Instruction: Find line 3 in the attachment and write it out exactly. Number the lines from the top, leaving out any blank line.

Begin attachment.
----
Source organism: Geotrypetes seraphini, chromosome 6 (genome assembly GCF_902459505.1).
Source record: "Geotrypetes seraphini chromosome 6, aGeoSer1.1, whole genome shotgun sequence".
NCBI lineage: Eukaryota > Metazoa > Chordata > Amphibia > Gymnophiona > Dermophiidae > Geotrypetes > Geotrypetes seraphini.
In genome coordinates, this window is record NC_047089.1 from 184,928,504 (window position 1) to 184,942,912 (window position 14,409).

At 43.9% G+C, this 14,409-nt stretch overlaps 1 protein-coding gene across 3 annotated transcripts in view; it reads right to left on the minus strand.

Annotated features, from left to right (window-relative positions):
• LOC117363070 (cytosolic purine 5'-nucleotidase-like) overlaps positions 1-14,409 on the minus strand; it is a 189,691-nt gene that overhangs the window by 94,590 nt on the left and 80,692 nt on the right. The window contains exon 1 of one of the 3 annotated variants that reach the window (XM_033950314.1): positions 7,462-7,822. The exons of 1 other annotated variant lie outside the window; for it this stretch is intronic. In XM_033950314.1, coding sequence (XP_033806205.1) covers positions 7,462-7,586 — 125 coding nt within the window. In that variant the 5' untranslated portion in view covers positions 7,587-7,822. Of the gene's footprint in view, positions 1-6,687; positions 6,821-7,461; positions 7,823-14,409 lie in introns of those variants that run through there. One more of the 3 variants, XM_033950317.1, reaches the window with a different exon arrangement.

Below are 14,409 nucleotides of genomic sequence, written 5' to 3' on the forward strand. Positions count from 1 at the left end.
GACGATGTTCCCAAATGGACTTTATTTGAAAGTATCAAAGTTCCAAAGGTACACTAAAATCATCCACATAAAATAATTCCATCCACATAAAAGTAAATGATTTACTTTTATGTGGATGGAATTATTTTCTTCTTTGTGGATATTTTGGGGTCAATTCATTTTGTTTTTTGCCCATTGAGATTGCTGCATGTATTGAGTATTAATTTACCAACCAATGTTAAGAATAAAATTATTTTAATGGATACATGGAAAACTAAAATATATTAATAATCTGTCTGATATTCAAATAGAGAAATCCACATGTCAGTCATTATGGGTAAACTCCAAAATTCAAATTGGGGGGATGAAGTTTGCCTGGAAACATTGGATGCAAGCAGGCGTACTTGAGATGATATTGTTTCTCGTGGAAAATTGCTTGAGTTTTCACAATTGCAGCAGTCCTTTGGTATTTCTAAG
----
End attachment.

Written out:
NCBI lineage: Eukaryota > Metazoa > Chordata > Amphibia > Gymnophiona > Dermophiidae > Geotrypetes > Geotrypetes seraphini.